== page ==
And so we come to it, that moment in our annual revolution ‘round the sun when the weather turns chilly, Scotch pines are piled three–deep in front of every grocery store, and you can’t flip on the radio without hearing Andy Williams crooning “It’s the Most Wonderful Time of the Year.”
It’s beginning to look at lot like Nutcracker season.
Sure enough, this week brings a double helping of ballet goodness in the form of two productions of Nutcracker, both on the same day, both bound and determined to stuff our collective stockings with holiday cheer and the timeless music of Peter Ilyich Tchaikovsky.
Columbia City Ballet makes its annual Nutcracker pilgrimage to the Johnny Mercer Theatre Saturday, Nov. 24 at 5:30 p.m. The professional company will be augmented by dozens of local dancing children, all of whom have been in rehearsal for several months.
At 2 and 8 p.m., the Savannah Danse Theatre is at the Lucas Theatre with its specially–adapted The Nutcracker in Savannah. This one uses Savannah locales and famous names as touchstones.
What do these two productions have in common? Well, the story is essentially the same — a little girl named Clara has strange and vivid Christmas dreams, mice and soldiers do balletic battle, and the day is saved by the beautiful, lithe and uber–graceful Sugar Plum Fairy.
Both 2012 Sugar Plums are closely connected with Columbia City Ballet.
“I think the Sugar Plum Fairy is good because it’s a commanding role,” explains Columbia principal dancer Regina Willoughby. “In essence, she’s in charge of the Land of the Sweets. I have a very strong personality type, so that comes naturally to me.
“But the sweet, delicate feel that the Sugar Plum Fairy has is a challenge for me. And over the years, it’s become more and more comfortable. Now, I look forward to it.”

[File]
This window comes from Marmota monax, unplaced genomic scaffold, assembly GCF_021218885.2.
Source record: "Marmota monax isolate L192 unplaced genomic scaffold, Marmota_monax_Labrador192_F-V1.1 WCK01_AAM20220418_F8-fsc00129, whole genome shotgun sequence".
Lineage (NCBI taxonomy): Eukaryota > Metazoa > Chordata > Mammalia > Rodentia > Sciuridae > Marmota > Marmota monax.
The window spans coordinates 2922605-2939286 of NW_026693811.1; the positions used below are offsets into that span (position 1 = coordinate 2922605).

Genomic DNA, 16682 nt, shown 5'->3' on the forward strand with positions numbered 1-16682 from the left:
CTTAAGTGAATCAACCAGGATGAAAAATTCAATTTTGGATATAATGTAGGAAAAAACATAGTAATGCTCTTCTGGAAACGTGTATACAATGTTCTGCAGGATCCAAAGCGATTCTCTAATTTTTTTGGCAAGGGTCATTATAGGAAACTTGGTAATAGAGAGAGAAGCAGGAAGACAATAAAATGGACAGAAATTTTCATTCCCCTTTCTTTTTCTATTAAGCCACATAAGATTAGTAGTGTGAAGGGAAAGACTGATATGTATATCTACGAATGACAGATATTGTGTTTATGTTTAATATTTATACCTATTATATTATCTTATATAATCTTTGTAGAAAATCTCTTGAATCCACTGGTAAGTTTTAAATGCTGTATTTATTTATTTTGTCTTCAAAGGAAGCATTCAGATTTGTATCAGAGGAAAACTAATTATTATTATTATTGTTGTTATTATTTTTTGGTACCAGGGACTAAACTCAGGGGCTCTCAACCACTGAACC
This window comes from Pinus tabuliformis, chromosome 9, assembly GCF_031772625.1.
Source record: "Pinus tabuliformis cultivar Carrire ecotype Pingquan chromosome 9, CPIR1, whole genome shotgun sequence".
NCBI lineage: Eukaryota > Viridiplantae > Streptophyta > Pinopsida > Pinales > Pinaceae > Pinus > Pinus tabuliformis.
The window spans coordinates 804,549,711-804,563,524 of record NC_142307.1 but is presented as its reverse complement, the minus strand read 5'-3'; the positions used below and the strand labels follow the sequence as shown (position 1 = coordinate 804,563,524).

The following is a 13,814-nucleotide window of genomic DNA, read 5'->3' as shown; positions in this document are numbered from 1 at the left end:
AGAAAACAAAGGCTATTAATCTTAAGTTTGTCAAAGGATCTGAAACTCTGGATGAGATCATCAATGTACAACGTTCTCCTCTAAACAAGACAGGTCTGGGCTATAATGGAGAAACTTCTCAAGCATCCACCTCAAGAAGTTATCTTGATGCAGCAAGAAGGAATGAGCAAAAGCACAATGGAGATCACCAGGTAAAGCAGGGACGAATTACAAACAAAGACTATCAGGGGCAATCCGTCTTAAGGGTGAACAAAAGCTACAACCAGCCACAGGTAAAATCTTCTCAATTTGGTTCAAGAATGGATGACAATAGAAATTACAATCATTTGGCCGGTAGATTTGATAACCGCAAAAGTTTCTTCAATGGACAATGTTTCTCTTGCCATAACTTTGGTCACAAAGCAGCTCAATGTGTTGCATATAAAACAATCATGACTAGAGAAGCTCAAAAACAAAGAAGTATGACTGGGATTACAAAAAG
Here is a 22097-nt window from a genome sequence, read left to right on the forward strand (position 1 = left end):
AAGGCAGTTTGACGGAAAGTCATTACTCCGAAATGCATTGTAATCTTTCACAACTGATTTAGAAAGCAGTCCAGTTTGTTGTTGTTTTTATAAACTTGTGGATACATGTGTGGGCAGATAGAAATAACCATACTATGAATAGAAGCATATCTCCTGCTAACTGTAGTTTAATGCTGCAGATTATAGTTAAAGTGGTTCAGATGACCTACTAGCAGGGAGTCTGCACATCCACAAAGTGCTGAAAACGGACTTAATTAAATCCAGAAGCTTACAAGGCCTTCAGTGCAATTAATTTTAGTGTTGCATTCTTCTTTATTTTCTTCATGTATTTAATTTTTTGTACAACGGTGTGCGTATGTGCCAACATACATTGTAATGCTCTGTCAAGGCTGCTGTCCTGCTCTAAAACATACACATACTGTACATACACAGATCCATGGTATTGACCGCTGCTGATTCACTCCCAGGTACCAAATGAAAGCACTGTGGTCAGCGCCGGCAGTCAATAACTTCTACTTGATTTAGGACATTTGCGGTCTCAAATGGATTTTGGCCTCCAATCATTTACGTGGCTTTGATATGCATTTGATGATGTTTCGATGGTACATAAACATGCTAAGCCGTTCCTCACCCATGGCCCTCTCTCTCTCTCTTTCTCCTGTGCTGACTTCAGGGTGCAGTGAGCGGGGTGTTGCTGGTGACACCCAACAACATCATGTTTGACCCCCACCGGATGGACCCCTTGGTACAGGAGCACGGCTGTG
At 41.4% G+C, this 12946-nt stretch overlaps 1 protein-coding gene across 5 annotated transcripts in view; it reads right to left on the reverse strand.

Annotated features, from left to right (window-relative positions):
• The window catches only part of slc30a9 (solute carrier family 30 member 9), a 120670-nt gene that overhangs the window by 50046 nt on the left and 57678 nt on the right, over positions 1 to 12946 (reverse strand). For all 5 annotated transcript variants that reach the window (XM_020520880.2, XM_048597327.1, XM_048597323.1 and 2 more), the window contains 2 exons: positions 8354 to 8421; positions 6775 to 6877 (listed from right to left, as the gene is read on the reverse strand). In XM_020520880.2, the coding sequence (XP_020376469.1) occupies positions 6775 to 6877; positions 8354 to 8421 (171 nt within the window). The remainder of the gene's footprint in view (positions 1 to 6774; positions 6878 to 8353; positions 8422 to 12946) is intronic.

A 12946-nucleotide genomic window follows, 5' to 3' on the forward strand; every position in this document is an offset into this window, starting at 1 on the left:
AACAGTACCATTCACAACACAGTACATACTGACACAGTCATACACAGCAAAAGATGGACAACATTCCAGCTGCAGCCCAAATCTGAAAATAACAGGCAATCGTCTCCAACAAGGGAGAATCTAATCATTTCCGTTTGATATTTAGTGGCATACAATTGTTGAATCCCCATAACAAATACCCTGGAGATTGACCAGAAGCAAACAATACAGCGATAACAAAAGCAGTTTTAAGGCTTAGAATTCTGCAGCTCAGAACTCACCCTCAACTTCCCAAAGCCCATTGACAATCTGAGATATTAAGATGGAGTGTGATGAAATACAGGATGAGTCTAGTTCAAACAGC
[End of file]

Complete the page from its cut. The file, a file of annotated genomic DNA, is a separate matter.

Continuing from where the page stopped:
For the past four years, the Savannah Danse Theatre production has been choreographed by Joulia Moiseeva, who teaches at Columbia. She dances Sugar Plum in their production.
She’s a native of Russia who danced with the Moscow Festival Ballet, the Kremlin Ballet Company and the Modern Theater (in the Czech Republic). She and her husband came to the United States in 1996.
“The same role in Russia is completely different from in the United States,” Moiseeva says. “In the United States, the Sugar Plum dances only in pas de deux. It’s a classical pas de deux, and some difference there with each company. But only pas de deux.
“In Russia it is more interesting because there is a small Clara, and she dances the pas de deux. The principal dancers go from the very beginning to the end of ballet. More energy, more emotion. Here it’s very different — principals go in at the end of the performance and dance in classical pas de deux, and that’s it.”
The ballerinas have very different views on the positioning of Nutcracker as a Yuletide perennial.
“I like Tchaikovsky’s music,” says Moiseeva. “I like Swan Lake, I like Nutcracker. In the United States, everybody’s attention is on Christmas, this Christmas story.
“In Russia, it’s not. Some ballet, like Swan Lake, we will sometimes dance during Christmas only, this ballet. But in June, we dance this — we don’t prepare as Christmas story, ever.
“In the United States it’s a very big deal — Christmas, Nutcracker. Actually, I don’t like this. Because so many companies dance it, and sometimes you don’t feel the flavor of this music. Around Christmas, you listen to this music everywhere. Everywhere. Actually, this story is very dark, and kind of sad. It’s not happiness.”
Willoughby, who’s originally from Texas, disagrees. “We’re so fortunate that Tchaikovsky’s score is absolutely breathtaking,” she says. “Beautiful, beautiful music. So no matter how many times I hear the music for all of Nutcracker, I say ‘Yeah, I’ll go Christmas shopping afterwards ...’ And the role itself is such a challenge, because it’s very, very technically difficult — for me, I really thrive on a challenge.
“And also, the Nutcracker was one of the first ballets that I saw as a child. I was 8 years old, and our school brought us to the theater. It was what made me say ‘Ah! This is what I want to do. I want to be a ballet dancer.’”
Savannah Danse Theatre: The Nutcracker in Savannah
Where: Lucas Theatre, 34 Abercorn St.
When: At 2 and 8 p.m. Saturday, Nov. 24
Tickets: $12 (matinee); $15–$35 (evening), at savannahboxoffice.com
Columbia City Ballet: The Nutcracker
Where: Johnny Mercer Theatre, Savannah Civic Center, 301 W. Oglethorpe Ave.
When: At 5:30 p.m. Saturday, Nov. 24
Tickets: $18–$35, at etix.com
Makes you wonder--how many artists were killed in attacks during the illegal invasion(s) and occupation?
I heard he did teach at Harvard for awhile.
Bill, never knew this. Interesting!